While MIL-HDBK-217 provides guidance, this is not enough to provide information on how long the product will be useful in the field. Only when the MTBF calculation is adjusted for a constant failure rate, then is it a worthwhile value. Let me explain…
There is software available with models that conform to MIL-HDBK-217 which allows for all of the components from the electrical drawing to be entered.
Figure 1. Example Input for MTBF calculation
The problem is these theoretical calculations can result in MTBF values of more than 500,000 hours (>57 years). This is of course not a good indication of how long the product will function in operation and is so high it is not worth mentioning.
This is a useful tool to find weak points in designs, but for the user of the product the information is not a good indication of failure rate. The MTBF will decrease in very high or very low temperatures, or other extreme environmental conditions. System designers need a realistic guarantee of how the product will perform in their application. As an example, airborne-targeting systems require a component to operate without failure for 20,000 hours of operation. Obviously, further methods are involved than providing the theoretical value provided by the software.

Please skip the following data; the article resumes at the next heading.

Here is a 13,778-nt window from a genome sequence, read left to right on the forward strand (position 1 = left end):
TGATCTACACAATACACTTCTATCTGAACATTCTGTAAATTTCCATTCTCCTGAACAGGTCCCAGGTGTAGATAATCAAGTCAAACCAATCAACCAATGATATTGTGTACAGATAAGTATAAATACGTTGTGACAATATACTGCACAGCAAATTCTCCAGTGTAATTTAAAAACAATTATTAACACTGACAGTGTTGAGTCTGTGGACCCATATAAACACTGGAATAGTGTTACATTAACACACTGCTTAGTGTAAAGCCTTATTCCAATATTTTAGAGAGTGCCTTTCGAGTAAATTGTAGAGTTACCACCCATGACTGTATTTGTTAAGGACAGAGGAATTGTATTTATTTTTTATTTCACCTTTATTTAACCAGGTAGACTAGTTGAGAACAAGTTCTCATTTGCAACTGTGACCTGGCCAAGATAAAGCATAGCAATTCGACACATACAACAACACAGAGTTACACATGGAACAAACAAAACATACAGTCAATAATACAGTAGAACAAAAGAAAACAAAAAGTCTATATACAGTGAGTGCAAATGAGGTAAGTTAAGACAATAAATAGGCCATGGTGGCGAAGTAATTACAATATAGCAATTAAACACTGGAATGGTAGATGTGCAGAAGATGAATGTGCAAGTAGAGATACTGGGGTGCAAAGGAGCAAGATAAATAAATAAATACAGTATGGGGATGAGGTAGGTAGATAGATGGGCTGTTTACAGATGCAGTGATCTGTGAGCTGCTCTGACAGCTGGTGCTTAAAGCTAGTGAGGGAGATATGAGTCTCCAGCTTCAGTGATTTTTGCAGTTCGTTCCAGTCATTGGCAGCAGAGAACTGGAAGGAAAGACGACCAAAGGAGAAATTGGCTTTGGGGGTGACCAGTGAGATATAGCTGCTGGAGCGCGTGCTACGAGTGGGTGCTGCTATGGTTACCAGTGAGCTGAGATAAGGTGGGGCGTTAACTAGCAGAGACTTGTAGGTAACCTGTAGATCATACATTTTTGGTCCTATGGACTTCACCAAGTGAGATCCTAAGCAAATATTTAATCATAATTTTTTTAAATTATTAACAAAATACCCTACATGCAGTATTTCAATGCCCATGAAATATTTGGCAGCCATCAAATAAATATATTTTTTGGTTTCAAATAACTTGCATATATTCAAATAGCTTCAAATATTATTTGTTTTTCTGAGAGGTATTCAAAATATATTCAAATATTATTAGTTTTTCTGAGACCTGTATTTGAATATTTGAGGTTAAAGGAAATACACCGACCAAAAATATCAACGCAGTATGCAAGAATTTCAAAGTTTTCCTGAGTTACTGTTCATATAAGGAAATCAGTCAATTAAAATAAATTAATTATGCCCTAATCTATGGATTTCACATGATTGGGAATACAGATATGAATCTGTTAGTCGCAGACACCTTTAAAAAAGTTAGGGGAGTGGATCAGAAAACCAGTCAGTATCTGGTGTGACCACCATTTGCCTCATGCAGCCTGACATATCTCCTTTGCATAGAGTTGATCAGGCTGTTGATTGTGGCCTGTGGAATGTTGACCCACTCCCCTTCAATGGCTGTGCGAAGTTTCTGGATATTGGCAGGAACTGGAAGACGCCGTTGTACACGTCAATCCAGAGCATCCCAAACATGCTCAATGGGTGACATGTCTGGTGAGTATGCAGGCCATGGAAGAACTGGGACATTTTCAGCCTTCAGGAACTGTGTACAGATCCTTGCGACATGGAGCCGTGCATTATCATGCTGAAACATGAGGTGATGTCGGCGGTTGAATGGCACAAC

In order for MTBF to provide this information, only the flat region of the bathtub curve (See figure below from Wikipedia) where the failure rate is constant can be considered. This is a typical practice for military specifications and is also called “the useful life period.” To remove the infant mortality failures, intense and accelerated testing per the expected system conditions using industry-accepted methods (i.e. MIL-STD-810) is completed.
Experienced manufacturers are able to provide a reliable MTBF value. Unless it is tested and reported in a certain way, it is not a useful indication of failure rate.
Figure 2. Bathtub Curve (Source: Wikipedia)
MTBF is very often mis-used in the camera industry. Numbers are given without an understanding of the assumptions and meaning. While MTBF is an indication of reliability, it does not represent the expected lifetime of the product. If the wear-out-failure mechanisms are unknown or undefined and assumptions during MTBF estimates are unrealistic the MTBF value is meaningless.